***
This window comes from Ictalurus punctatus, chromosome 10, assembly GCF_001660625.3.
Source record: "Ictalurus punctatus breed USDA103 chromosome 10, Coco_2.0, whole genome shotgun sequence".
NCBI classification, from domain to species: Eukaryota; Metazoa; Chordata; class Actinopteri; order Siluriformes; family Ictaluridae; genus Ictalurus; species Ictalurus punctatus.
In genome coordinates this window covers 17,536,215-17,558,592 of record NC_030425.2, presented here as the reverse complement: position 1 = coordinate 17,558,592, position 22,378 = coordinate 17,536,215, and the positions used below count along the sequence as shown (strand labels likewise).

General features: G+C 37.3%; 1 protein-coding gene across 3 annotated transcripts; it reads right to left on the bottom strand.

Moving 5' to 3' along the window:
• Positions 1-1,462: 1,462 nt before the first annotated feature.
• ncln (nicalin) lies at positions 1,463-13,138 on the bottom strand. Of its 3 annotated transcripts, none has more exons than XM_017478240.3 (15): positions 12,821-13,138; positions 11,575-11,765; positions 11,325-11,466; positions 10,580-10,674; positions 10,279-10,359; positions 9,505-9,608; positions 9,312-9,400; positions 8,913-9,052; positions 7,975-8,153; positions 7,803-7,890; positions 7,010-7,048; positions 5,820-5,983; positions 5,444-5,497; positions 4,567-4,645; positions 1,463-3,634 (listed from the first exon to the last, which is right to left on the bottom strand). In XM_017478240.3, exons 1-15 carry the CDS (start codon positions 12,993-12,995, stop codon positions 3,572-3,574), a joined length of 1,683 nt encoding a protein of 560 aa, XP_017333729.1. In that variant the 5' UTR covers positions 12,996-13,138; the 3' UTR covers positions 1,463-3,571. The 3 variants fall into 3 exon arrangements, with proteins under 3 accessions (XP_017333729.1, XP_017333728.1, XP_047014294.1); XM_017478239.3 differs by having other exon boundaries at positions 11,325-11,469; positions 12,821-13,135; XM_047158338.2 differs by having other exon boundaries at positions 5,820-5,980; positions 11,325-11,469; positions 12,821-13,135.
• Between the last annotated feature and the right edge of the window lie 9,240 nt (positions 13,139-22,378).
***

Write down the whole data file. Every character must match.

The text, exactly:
This window comes from Ictalurus punctatus, chromosome 10, assembly GCF_001660625.3.
Source record: "Ictalurus punctatus breed USDA103 chromosome 10, Coco_2.0, whole genome shotgun sequence".
NCBI classification, from domain to species: Eukaryota; Metazoa; Chordata; class Actinopteri; order Siluriformes; family Ictaluridae; genus Ictalurus; species Ictalurus punctatus.
In genome coordinates this window covers 17,536,215-17,558,592 of record NC_030425.2, presented here as the reverse complement: position 1 = coordinate 17,558,592, position 22,378 = coordinate 17,536,215, and the positions used below count along the sequence as shown (strand labels likewise).

General features: G+C 37.3%; 1 protein-coding gene across 3 annotated transcripts; it reads right to left on the bottom strand.

Moving 5' to 3' along the window:
• Positions 1-1,462: 1,462 nt before the first annotated feature.
• ncln (nicalin) lies at positions 1,463-13,138 on the bottom strand. Of its 3 annotated transcripts, none has more exons than XM_017478240.3 (15): positions 12,821-13,138; positions 11,575-11,765; positions 11,325-11,466; positions 10,580-10,674; positions 10,279-10,359; positions 9,505-9,608; positions 9,312-9,400; positions 8,913-9,052; positions 7,975-8,153; positions 7,803-7,890; positions 7,010-7,048; positions 5,820-5,983; positions 5,444-5,497; positions 4,567-4,645; positions 1,463-3,634 (listed from the first exon to the last, which is right to left on the bottom strand). In XM_017478240.3, exons 1-15 carry the CDS (start codon positions 12,993-12,995, stop codon positions 3,572-3,574), a joined length of 1,683 nt encoding a protein of 560 aa, XP_017333729.1. In that variant the 5' UTR covers positions 12,996-13,138; the 3' UTR covers positions 1,463-3,571. The 3 variants fall into 3 exon arrangements, with proteins under 3 accessions (XP_017333729.1, XP_017333728.1, XP_047014294.1); XM_017478239.3 differs by having other exon boundaries at positions 11,325-11,469; positions 12,821-13,135; XM_047158338.2 differs by having other exon boundaries at positions 5,820-5,980; positions 11,325-11,469; positions 12,821-13,135.
• Between the last annotated feature and the right edge of the window lie 9,240 nt (positions 13,139-22,378).